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every day."

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promise of a new springtime. Alas! the to act Hamlet; finally my opportunity springtime will never come again to is here. No actor would wish a better poor Serbia!

stage. But instead of applause, it is the For a while the soldiers worked quiet thunder of cannon. It is more magnily. They saw the night coming, and as ficent! And instead of laurels, perhaps they knew that the trenches must be I will get a bullet through my forehead. finished before dark, they used their But it is all the same. This scene is last strength hurriedly. Occasionally I worth death! The story is, that a kheheard a sad, tired sigh, the sigh of a dive, throwing away his koran and his man who can no longer move. Then I ingiales, gave liberty to all his slaves would hear the voice of his friend: and the wives of his harem. He stood

'Go, go on, bata [little brother), only before a window and saw how these unfor a little longer. We will have the happy ones joyfully breathed the beauwhole night to rest!'

tiful air of liberty. Never khedive saw Then I heard a strange noise of many a more magnificent picture! Later, he voices calling,

committed suicide in the great delight 'Hee! Bones!'

of his heart, with these words on his 'How black and yellow they are!' lips, “These scenes will not happen

'How large they are! One cannot believe they are human bones!'

'A skull! Is that a skull of a politiAll of a sudden I heard an angry ex- cian, a lawyer, or a buyer of land? Is clamation, the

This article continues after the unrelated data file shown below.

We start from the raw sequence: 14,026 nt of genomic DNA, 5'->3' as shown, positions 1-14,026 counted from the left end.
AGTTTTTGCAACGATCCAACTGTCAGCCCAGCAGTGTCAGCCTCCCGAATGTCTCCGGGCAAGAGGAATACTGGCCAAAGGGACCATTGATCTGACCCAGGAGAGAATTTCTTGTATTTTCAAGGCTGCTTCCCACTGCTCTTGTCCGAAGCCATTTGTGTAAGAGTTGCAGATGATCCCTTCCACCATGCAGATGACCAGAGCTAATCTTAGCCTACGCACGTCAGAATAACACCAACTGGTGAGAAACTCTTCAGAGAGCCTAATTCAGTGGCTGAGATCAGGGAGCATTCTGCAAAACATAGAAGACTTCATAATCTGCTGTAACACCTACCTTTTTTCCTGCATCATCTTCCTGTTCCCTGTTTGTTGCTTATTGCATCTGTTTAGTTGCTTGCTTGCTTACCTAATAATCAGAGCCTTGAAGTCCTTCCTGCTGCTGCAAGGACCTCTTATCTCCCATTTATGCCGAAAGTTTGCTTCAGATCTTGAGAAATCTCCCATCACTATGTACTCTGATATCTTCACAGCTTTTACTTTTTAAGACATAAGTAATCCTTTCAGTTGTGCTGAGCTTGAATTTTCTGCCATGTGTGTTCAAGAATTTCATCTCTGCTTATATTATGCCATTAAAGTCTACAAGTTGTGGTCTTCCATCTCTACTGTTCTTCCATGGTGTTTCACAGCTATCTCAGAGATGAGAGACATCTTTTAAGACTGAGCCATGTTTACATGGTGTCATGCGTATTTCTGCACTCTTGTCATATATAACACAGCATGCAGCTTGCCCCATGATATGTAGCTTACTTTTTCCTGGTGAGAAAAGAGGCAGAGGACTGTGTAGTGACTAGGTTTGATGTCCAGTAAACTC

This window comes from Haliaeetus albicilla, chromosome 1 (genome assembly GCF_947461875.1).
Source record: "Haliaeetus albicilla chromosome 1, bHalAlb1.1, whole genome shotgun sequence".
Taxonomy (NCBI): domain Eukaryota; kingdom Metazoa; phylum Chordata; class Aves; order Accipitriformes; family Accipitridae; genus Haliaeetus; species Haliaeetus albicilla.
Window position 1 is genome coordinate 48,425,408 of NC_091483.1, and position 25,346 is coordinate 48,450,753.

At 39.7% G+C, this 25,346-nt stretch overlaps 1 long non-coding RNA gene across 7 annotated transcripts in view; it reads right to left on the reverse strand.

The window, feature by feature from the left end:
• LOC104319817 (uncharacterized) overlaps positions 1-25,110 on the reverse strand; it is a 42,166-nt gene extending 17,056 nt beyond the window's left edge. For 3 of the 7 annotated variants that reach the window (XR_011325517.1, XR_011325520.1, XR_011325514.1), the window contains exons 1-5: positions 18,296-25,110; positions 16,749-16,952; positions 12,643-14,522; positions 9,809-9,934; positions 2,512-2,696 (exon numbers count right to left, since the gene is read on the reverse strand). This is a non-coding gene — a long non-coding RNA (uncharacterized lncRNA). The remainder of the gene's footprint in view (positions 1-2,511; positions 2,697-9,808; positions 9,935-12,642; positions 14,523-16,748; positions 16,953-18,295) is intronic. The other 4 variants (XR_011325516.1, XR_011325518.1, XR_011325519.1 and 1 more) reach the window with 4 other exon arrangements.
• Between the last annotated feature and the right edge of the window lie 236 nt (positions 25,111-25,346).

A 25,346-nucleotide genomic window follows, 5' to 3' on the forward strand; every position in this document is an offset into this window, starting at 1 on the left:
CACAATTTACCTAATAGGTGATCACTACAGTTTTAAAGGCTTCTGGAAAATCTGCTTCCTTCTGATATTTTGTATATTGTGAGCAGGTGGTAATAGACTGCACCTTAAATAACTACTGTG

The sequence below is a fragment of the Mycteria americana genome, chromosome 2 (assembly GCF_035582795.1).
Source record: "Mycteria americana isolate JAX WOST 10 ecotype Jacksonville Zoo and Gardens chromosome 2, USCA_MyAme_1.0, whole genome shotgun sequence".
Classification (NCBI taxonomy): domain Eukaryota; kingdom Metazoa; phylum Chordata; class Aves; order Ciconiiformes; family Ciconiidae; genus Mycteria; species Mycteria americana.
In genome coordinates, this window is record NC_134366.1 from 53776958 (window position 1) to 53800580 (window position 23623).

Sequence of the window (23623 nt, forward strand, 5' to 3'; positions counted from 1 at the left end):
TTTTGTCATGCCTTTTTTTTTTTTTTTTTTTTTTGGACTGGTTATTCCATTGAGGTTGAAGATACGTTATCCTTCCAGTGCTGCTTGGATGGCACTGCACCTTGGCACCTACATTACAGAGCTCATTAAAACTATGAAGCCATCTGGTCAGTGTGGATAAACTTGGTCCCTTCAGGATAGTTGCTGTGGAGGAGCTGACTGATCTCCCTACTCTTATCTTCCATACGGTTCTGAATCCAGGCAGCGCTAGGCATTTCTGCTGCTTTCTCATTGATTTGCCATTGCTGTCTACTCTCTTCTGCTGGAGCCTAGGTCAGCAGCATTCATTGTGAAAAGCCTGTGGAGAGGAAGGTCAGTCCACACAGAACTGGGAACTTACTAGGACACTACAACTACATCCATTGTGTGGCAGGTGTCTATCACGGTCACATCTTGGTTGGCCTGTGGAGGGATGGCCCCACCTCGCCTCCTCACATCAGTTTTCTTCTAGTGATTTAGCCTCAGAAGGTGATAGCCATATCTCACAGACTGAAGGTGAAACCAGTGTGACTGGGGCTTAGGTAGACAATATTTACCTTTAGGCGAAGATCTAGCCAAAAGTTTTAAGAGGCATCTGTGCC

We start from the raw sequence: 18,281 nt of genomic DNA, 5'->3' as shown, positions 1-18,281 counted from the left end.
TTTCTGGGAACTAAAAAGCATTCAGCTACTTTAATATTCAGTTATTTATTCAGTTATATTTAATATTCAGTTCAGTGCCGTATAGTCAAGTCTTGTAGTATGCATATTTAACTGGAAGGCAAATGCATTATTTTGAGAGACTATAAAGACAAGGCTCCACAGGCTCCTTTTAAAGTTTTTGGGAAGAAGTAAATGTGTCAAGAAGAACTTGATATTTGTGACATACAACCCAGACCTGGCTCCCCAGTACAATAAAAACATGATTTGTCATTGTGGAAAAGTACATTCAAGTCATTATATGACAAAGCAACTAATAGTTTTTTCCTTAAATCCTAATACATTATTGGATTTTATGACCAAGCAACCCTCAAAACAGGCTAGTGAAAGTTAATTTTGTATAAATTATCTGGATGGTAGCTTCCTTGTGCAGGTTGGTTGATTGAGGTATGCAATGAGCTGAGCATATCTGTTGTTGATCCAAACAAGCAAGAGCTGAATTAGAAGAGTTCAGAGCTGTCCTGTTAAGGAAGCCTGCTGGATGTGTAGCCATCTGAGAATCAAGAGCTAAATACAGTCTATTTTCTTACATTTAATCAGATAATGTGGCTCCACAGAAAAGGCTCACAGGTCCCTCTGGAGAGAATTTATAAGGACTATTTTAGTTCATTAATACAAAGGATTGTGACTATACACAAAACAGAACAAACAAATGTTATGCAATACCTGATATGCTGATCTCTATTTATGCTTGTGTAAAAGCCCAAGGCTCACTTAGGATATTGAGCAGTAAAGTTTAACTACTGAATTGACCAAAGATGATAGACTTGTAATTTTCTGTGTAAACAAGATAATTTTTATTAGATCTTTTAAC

cry
of a man who had

that a skull of those men whom Hamendured for a long time and can no let hated and despised? No, no, it is the longer bear up.

skull of a mother. Do you see what is 'I cannot work any longer! I shall written here: “To our good Mama!" stifle! It smells horribly!'

Mother! Sometimes you had heard ' "What? It smells!' I heard Bora's those words, my poor skull, my good voice. 'Ha, bato moj, this is no per- mother, and you were the happiest fumer's shop, it is a cemetery; it is not among human beings. Mother! She is the festival of Mi-Carême, it is war. our source of life, of nourishment, Have you forgotten the days of Cerna- our teacher, protector, defender, angel, Bara, when we had to remain for fif- love, life — our God! All this is one teen days in our trenches, and around woman, one mother, to her children. us lay the corpses which had rotted in Skull, what are you to me? Nothing the summer sun, because we could not but cold, dirty, dead bones. And yet, bury them? Do you remember that?' in these dark sockets were once eyes,

'I remember, but it was not as —' like those of my mother, which wept

'It was worse,' said Cheda angrily. with happiness when I smiled, or with 'It is not worth your while to com- pain when I but cut my little finger. plain. Better work! Dig!'